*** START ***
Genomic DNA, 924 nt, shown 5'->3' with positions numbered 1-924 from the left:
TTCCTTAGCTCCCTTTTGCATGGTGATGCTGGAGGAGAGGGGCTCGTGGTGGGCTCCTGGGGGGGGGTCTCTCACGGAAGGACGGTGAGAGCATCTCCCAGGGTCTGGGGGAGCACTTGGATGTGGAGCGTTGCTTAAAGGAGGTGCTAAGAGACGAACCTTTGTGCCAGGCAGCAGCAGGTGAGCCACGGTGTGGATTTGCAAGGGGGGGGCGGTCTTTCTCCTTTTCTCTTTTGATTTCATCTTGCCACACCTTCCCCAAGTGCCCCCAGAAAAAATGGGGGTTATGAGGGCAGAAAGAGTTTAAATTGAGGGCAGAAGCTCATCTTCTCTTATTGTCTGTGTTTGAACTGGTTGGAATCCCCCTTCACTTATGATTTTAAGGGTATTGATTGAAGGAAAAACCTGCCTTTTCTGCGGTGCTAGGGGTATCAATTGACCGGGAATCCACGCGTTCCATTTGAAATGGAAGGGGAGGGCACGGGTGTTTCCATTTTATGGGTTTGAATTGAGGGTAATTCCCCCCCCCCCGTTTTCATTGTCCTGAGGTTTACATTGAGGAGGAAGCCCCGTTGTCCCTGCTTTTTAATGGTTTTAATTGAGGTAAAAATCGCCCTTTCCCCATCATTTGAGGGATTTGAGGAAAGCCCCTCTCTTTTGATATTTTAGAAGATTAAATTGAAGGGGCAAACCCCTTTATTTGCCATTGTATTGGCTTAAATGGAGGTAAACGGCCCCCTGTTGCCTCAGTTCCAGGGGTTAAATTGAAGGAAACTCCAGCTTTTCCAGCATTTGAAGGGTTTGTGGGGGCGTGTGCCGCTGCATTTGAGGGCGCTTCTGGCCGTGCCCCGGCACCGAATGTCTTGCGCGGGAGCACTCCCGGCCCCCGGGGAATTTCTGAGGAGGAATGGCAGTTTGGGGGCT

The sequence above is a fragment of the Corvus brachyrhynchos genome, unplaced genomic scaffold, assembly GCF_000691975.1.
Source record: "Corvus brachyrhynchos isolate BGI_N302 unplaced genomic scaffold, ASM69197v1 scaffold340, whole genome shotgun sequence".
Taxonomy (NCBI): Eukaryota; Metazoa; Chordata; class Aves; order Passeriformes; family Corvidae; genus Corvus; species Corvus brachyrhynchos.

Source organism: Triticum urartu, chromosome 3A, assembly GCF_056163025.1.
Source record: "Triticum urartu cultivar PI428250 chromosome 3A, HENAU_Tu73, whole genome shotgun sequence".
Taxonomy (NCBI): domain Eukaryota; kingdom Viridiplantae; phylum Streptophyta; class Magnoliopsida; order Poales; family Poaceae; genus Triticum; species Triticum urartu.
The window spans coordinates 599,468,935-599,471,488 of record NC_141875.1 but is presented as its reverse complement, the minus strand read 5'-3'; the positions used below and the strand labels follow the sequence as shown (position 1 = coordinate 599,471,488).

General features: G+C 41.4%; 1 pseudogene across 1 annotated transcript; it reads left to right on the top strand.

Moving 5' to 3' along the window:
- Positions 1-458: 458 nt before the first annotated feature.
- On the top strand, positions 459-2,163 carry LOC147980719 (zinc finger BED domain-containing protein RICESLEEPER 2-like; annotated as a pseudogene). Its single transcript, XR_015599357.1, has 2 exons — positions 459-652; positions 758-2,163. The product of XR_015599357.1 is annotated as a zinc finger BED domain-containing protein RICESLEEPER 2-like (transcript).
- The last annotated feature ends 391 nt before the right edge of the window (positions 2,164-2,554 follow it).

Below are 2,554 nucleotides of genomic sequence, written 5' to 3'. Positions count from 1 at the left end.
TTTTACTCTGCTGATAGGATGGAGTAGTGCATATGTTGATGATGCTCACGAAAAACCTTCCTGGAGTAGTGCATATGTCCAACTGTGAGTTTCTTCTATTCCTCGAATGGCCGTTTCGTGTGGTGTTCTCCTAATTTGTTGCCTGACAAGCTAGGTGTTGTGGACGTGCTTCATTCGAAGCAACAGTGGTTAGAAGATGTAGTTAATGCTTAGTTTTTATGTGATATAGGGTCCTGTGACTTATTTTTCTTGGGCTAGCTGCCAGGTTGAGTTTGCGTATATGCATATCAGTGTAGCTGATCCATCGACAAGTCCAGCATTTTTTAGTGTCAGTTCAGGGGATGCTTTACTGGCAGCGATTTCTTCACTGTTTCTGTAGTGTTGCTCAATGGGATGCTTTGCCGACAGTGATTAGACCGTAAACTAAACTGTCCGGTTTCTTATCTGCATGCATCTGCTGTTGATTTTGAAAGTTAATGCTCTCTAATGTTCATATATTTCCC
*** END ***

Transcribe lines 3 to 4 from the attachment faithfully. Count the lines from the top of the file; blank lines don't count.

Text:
The sequence above is a fragment of the Corvus brachyrhynchos genome, unplaced genomic scaffold, assembly GCF_000691975.1.
Source record: "Corvus brachyrhynchos isolate BGI_N302 unplaced genomic scaffold, ASM69197v1 scaffold340, whole genome shotgun sequence".